The circle of trust

DES MOINES – Mike Woodley came to Grand View University six years ago with a vision.

The former Fort Dodge Senior High football coach was building a program from scratch. He needed players, resources and community support.

Above all else, though, he needed a staff he could trust.

”Almost everything in football, like life, is dictated by the people you surround yourself with,” the 61-year-old Woodley said. ”As a head coach, you have to find assistants who are honest, hard working and dependable, with a passion for the game that mirrors your own.

”I am extremely fortunate to have that here. They make us who we are as a football program – they are our personality. Our identity.”

The Vikings were an unknown commodity when Woodley took the reins in 2008. Today, second-ranked Grand View (10-0 overall) is a legitimate championship contender at the NAIA level heading into the 16-team national postseason tournament.

Woodley’s circle of trust includes many names familiar to the Messenger area, including former Dodger and University of Northern Iowa lineman Jon Pilcher and ex-Manson Northwest Webster and Iowa Central quarterback Andy Jepson. Pilcher and Jepson have been with Woodley at GVU since day one.

”Jon and Andy both bring a love for football that really resonates with our players,” said Woodley, who was 25-28 at FDSH from 1983-88. ”At this level, you’re very lucky if (the assistants) have the kind of commitment ours show. Most of them work part-time for little pay. They have jobs and families and lives outside of our program.

”Jon was an outstanding high school coach after his playing days (at FDSH and UNI), and I’ve known Andy since he was a kid because I’m good friends with (Manson Northwest Webster athletic director) Mike (Jepson, Andy’s father). They’re great football minds, but even better people. My staff has such a positive influence on our young men both on and off the field.”

Pilcher is a fifth-grade teacher in the Ankeny Community School District. After prep stints with Nevada and Louisa-Muscatine, he joined Woodley at Grand View.

”Coach Woodley gave me an opportunity, and I immediately found a comfort zone at this level,” Pilcher said. ”Right from the start, we clicked (as a staff) and were really able to bring a unified message to the kids about what we expected from them on the field and in the classroom.

”(In NAIA), it’s about continuing your career because you love to play. Most of the kids we get are still very competitive, but also very grounded. I really enjoy being at Grand View and working with Coach Woodley. I feel like the success is a direct result of the work everyone in the program puts in, but also because of the fun we have. There’s a great balance.”

Jepson is a vice president of mortgage servicing for Wells Fargo in downtown Des Moines. He works with the quarterbacks and assists former Iowa State Cyclone Austin Flynn in putting the offensive gameplans together.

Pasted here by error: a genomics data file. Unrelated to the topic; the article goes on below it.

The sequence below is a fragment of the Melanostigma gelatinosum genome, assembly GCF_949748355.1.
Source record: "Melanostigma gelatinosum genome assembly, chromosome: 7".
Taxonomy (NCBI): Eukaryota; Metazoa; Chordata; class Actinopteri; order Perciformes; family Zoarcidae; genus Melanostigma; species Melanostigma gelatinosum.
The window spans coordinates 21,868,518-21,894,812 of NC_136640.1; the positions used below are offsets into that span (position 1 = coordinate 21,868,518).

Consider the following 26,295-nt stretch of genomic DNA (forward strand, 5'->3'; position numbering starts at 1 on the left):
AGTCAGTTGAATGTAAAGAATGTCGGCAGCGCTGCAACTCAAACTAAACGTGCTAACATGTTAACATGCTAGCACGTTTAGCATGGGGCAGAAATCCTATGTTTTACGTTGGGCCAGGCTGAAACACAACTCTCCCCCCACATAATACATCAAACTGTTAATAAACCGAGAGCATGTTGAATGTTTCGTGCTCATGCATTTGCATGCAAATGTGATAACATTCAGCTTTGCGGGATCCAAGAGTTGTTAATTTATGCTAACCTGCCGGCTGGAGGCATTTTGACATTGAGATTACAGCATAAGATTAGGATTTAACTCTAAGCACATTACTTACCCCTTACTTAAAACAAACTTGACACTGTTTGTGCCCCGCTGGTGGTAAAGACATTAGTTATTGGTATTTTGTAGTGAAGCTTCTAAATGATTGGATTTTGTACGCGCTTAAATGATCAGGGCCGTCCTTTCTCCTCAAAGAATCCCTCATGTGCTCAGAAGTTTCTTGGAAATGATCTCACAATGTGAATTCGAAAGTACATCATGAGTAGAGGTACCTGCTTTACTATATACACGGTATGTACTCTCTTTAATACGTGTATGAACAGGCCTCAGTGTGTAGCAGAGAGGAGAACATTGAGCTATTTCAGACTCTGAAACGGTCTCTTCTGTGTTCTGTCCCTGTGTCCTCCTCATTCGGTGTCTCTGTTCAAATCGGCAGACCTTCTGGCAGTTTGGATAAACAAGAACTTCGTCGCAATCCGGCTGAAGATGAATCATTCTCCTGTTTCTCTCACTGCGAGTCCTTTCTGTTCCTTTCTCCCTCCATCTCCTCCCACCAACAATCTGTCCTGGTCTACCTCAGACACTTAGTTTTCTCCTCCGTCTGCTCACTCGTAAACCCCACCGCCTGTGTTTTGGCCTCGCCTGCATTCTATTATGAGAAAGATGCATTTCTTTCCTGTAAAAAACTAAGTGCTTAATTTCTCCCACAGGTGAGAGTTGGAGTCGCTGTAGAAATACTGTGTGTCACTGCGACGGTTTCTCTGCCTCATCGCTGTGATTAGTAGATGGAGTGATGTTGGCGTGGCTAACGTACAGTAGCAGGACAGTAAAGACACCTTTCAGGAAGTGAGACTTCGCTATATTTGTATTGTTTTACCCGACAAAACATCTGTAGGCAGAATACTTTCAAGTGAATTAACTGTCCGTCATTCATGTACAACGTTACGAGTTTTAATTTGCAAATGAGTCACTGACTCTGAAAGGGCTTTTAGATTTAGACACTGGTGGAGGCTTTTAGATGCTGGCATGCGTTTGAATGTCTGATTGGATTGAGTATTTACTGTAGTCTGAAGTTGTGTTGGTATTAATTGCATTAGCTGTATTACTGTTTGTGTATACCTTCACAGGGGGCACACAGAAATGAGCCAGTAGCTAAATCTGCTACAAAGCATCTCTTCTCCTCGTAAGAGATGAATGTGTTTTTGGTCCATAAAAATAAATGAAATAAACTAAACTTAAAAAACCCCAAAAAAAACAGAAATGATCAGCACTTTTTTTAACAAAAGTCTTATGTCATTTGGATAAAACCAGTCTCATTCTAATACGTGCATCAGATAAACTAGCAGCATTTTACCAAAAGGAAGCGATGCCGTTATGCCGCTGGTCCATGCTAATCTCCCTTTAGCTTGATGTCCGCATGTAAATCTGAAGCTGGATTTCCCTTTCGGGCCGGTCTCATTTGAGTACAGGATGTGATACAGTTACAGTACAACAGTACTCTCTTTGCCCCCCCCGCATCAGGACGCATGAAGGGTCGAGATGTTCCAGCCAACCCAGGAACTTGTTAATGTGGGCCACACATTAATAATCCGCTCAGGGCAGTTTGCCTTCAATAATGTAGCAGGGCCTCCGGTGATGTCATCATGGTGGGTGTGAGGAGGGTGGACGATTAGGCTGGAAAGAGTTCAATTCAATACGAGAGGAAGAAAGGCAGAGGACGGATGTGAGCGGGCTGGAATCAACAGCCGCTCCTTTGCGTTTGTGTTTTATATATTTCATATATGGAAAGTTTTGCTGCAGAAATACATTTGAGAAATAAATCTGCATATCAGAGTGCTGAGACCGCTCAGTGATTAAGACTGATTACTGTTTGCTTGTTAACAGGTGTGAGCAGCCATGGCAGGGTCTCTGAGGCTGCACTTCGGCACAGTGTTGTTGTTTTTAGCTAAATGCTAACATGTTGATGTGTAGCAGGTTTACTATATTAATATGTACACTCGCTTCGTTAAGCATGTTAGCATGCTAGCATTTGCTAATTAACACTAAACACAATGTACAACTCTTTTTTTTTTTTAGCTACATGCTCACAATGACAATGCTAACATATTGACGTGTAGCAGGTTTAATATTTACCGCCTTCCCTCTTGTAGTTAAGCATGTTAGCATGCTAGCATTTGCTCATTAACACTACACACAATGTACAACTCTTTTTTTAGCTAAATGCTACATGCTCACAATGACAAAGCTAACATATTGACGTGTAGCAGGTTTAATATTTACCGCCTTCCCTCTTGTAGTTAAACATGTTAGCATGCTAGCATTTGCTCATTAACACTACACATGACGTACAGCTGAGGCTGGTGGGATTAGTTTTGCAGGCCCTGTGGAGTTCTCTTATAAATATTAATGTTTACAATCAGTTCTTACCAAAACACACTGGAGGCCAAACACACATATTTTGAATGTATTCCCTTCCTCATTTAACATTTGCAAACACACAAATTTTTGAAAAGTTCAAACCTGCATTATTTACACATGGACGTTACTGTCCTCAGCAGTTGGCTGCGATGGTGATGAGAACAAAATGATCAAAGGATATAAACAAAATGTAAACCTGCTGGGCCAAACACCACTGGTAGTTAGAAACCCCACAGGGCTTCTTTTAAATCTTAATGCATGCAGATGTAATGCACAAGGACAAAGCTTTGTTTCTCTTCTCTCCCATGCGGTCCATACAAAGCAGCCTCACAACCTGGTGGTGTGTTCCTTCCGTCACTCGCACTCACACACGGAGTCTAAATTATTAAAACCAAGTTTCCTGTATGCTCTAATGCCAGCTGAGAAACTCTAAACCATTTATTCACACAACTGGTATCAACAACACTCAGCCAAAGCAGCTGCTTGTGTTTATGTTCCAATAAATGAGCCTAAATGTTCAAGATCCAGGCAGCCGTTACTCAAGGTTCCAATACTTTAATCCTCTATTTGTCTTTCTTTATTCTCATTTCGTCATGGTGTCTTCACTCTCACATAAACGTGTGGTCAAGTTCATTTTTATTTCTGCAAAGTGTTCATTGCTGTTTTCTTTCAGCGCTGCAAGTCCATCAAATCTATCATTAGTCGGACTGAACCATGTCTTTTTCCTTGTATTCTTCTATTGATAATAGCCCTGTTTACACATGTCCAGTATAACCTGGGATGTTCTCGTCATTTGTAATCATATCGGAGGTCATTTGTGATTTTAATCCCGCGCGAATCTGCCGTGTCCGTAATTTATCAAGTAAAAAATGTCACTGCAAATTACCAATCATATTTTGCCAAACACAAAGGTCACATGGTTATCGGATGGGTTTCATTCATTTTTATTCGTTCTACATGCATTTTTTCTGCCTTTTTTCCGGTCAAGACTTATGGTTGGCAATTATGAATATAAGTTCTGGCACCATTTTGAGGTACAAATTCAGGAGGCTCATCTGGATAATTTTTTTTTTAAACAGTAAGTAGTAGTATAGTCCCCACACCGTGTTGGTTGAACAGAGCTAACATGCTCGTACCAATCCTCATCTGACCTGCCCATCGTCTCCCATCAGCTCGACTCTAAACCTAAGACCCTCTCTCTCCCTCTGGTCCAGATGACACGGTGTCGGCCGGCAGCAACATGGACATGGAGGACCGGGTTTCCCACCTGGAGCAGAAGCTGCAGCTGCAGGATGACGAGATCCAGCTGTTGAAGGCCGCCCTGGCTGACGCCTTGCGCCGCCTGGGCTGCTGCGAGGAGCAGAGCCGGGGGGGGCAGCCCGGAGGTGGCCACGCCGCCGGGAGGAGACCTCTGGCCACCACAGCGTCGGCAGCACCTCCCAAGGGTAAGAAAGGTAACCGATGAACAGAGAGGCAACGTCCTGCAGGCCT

”As soon as I’m done with work, I head over to (Williams Stadium in Des Moines, Grand View’s home),” Jepson said. ”It’s a pretty hectic schedule, especially this year given the travel obligations I’ve had (at Wells Fargo, with trips to Tempe and San Antonio). Coach Woodley is very flexible and understanding, though. We make it work.”

Woodley called Jepson a ”tremendous asset to our program.”

”Andy also helps our guys with real-world experiences on the business side of things. We’re very fortunate to have him around.”

Jepson has always appreciated Woodley’s perspective on both football and life in general.

”Coach has been through it all and knows what it’s like to juggle this with a job and home life,” Jepson said. ”He’s patient and open-minded, which means a lot to all of us.”

Jepson’s commitment to coaching remains subject to yearly self-analysis.

”It’s hard to say what the future holds,” said Jepson, a 1996 MNW graduate. ”I’ve taken on a lot of added responsibility (at Wells Fargo), and of course, with a wife and two young kids at home, I don’t want to miss out on anything family-related.

”No matter what happens down the road, it’s been a pleasure to be a part of building this program. I’ve really enjoyed it, and I admire Coach Woodley, our assistants and our players a great deal.”

For as proud as Woodley is of the Vikings’ football accomplishments, he beams when asked about their classroom success.

”Of our top 44 players, 14 have a grade-point average of 3.7 or higher,” Woodley said. ”Almost half are 3.3 or better. We have respectful kids who make good decisions, which also makes our job as coaches easier.

”Each team has a different personality and chemistry. We’ve had a lot of success here, with three straight conference titles and 40 wins in the last five years, but the talent and depth (in 2013) is stronger than we’ve ever had. You combine that with the lack of ego and attitude – we have mature, true student-athletes leading us.”

Second-seeded Grand View, which already owns victories over Drake and the last two defending national champions in Marian and St. Xavier this season, will take on No. 15 seed Ottawa to kick off the playoffs on Saturday in Des Moines. Kickoff is set for 1 p.m.

The NAIA title game is Dec. 21 in Rome, Ga.